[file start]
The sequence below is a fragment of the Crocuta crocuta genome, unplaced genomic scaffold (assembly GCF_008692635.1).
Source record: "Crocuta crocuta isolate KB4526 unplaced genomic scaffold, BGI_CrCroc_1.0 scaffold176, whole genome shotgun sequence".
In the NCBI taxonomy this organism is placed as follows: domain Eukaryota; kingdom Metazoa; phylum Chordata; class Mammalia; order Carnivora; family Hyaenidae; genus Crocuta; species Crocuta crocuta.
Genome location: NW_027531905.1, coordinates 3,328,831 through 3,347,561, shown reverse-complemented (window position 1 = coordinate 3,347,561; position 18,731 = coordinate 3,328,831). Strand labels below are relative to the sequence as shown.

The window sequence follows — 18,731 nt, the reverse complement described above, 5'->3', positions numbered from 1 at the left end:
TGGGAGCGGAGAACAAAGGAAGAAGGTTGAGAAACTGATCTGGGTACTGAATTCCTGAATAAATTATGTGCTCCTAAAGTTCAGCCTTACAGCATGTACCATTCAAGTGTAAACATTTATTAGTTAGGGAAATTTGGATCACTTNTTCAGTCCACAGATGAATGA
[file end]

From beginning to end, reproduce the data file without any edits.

The sequence below is a fragment of the Crocuta crocuta genome, unplaced genomic scaffold (assembly GCF_008692635.1).
Source record: "Crocuta crocuta isolate KB4526 unplaced genomic scaffold, BGI_CrCroc_1.0 scaffold176, whole genome shotgun sequence".
In the NCBI taxonomy this organism is placed as follows: domain Eukaryota; kingdom Metazoa; phylum Chordata; class Mammalia; order Carnivora; family Hyaenidae; genus Crocuta; species Crocuta crocuta.
Genome location: NW_027531905.1, coordinates 3,328,831 through 3,347,561, shown reverse-complemented (window position 1 = coordinate 3,347,561; position 18,731 = coordinate 3,328,831). Strand labels below are relative to the sequence as shown.

The window sequence follows — 18,731 nt, the reverse complement described above, 5'->3', positions numbered from 1 at the left end:
TGGGAGCGGAGAACAAAGGAAGAAGGTTGAGAAACTGATCTGGGTACTGAATTCCTGAATAAATTATGTGCTCCTAAAGTTCAGCCTTACAGCATGTACCATTCAAGTGTAAACATTTATTAGTTAGGGAAATTTGGATCACTTNTTCAGTCCACAGATGAATGA